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Monday, March 1, 2010

Venezuela: Issues in the 111th Congress

Mark P. Sullivan
Specialist in Latin American Affairs

Under the populist rule of President Hugo Chávez, first elected in 1998 and reelected to a six-year term in December 2006, Venezuela has undergone enormous political changes, with a new constitution and unicameral legislature, and a new name for the country, the Bolivarian Republic of Venezuela. U.S. officials and human rights organizations have expressed concerns about the deterioration of democratic institutions and threats to freedom of expression under President Chávez, who has survived several attempts to remove him from power. The government benefitted from the rise in world oil prices, which sparked an economic boom and allowed Chávez to increase expenditures on social programs associated with his populist agenda. These programs have helped reduce poverty levels significantly. 

After he was reelected, Chávez announced new measures to move the country toward socialism, but his May 2007 closure of a popular Venezuelan television station (RCTV) that was critical of the government sparked protests, and his proposed constitutional amendment package was defeated in a December 2007 national referendum. State and local elections held in November 2008 were a mixed picture of support for the government, with the opposition winning several key contests. In February 2009, Venezuelans approved a controversial constitutional referendum that abolished term limits and allows Chávez to run for re-election in 2012. Since 2009, the government has increased efforts to suppress the political opposition, including elected officials. In January 2010, the government shut down broadcast of the cable station RCTV-Internacional, prompting domestic protests and international concern about freedom of expression.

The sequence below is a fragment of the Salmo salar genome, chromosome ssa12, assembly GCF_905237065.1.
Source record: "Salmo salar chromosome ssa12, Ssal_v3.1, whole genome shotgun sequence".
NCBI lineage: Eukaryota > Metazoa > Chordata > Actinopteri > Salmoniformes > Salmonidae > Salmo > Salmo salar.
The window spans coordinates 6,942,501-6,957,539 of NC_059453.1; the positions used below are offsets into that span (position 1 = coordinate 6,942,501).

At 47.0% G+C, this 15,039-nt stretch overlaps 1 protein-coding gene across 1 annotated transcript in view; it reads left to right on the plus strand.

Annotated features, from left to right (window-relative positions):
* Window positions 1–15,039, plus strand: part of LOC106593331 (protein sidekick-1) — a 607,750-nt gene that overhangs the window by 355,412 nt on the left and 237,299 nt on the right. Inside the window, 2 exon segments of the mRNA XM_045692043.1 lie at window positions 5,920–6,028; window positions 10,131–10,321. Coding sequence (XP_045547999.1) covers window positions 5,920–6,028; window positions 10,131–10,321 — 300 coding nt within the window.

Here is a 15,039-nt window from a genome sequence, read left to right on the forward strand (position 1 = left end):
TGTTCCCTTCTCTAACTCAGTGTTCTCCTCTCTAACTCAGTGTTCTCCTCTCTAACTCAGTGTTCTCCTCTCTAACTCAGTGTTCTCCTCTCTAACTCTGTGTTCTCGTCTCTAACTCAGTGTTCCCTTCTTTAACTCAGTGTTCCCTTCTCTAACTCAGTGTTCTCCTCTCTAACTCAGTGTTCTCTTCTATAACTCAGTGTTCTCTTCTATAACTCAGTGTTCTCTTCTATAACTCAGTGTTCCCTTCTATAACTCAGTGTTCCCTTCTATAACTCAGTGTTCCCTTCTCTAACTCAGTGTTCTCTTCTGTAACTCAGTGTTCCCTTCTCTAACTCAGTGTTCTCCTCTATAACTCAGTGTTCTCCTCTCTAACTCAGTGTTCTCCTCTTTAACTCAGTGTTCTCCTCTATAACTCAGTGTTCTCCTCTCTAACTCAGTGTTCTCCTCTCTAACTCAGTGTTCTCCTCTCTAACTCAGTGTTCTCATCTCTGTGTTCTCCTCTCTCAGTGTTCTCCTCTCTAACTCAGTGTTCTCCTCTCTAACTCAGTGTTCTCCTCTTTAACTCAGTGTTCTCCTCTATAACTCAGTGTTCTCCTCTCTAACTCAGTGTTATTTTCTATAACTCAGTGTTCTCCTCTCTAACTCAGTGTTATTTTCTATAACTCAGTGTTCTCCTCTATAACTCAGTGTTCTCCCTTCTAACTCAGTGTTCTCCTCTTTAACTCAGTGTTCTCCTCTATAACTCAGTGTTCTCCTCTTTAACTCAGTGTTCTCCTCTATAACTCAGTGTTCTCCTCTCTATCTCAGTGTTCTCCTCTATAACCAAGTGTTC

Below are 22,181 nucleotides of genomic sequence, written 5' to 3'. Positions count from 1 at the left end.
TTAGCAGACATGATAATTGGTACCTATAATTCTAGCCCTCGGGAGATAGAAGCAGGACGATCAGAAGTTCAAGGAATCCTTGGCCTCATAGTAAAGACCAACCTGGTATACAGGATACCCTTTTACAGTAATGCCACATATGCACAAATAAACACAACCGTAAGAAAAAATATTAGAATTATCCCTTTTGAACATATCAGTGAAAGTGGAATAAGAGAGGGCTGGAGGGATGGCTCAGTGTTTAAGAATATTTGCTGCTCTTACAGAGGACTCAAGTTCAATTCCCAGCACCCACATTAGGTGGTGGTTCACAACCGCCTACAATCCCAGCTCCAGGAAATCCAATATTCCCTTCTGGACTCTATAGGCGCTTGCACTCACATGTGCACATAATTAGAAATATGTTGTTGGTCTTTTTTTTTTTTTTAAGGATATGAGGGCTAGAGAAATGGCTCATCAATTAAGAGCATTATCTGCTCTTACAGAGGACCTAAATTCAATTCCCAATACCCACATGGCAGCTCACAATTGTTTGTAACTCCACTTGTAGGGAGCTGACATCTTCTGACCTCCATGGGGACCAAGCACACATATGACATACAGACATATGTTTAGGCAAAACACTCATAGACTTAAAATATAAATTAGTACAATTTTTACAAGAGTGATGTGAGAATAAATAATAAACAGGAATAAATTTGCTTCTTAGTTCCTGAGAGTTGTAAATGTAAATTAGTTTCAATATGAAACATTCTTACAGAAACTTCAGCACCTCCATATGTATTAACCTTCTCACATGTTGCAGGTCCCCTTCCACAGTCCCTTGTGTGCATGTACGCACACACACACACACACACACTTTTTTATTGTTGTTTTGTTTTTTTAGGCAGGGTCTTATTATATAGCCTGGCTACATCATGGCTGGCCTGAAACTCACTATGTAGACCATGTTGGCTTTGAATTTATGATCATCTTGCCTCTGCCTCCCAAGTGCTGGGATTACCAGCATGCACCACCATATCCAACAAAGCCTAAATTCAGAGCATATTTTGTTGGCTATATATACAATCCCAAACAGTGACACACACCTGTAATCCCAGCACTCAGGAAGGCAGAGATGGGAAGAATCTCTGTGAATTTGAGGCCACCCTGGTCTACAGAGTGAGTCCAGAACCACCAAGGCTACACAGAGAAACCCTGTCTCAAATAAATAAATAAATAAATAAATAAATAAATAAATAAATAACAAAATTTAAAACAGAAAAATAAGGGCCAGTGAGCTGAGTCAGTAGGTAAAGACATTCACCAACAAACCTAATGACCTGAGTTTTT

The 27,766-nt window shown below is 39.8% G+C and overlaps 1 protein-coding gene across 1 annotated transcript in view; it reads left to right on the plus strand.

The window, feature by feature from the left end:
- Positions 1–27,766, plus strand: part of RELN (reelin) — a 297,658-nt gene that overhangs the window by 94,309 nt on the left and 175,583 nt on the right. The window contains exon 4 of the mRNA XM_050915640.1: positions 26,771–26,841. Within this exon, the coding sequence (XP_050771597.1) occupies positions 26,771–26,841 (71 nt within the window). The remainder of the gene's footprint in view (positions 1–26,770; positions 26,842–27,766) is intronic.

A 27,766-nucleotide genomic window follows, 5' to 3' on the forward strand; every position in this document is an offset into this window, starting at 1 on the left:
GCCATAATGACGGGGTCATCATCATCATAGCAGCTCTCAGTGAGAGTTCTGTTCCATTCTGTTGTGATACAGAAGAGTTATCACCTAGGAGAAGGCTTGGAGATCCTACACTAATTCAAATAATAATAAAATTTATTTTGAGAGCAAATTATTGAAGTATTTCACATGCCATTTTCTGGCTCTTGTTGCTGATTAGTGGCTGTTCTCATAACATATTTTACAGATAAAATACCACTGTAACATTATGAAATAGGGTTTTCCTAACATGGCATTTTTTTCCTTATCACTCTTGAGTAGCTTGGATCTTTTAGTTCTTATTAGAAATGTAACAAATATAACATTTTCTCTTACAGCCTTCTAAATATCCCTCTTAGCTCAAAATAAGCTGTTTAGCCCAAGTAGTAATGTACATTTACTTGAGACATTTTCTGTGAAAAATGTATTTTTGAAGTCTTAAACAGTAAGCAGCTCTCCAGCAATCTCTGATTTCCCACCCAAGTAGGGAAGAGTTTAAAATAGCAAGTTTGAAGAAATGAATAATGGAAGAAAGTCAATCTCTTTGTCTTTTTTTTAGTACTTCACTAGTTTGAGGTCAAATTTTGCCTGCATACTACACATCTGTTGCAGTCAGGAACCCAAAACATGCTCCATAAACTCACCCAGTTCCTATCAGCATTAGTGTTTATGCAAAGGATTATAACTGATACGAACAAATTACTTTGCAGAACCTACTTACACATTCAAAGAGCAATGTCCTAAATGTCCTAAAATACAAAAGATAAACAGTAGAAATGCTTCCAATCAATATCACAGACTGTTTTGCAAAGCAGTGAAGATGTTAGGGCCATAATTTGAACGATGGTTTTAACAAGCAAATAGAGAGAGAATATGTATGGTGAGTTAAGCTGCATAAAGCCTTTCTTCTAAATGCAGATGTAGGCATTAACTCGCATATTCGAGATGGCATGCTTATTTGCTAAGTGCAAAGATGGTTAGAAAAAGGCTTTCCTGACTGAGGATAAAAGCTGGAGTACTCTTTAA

The United States traditionally has had close relations with Venezuela, the fourth major supplier of foreign oil to the United States, but there has been friction with the Chávez government. U.S. officials have expressed concerns about human rights, Venezuela's military arms purchases, its relations with Cuba and Iran, and its efforts to export its brand of populism to other Latin American countries. Declining cooperation on anti-drug and anti-terrorism efforts has also been a concern. In September 2008, bilateral relations worsened when President Chávez expelled the U.S. Ambassador to Venezuela, and the United States responded in kind. Under the Obama Administration, Venezuela and the United States reached an agreement for the return of respective ambassadors in July 2009. While some observers are hopeful that the return of ambassadors will mark an improvement in relations, others emphasize continued U.S. concerns about the Venezuelan government's treatment of the news media and political opposition and about interference in the affairs of other countries in the region. 

In the 111th Congress, House-passed H.R. 2410 includes a provision noting the close relationship between Iran and Venezuela, and requiring a report on the actions of Iran and Hezbollah in the Western Hemisphere, and House-passed H.R. 2194 would amend the Iran Sanctions Act to make gasoline sales to Iran subject to U.S. sanctions. The Senate approved an amendment (S.Amdt. 1536) to the National Defense Authorization Act for FY2010, S. 1390/H.R. 2647, that would have required a report on Venezuelan military and intelligence activities, but the measure was not included in the enacted legislation. Among other initiatives: H.R. 375 would, among its provisions, place restrictions on nuclear cooperation with countries assisting the nuclear programs of Venezuela; H.Res. 174 and H.Con.Res. 124 would express concern about anti-Semitism in Venezuela; and H.Res. 872 would call for the designation of Venezuela as a state sponsor of terrorism. For more information, see CRS Report RS21049, Latin America: Terrorism Issues.

Date of Report: February 8, 2010
Number of Pages: 45
Order Number: R40938
Price: $29.95

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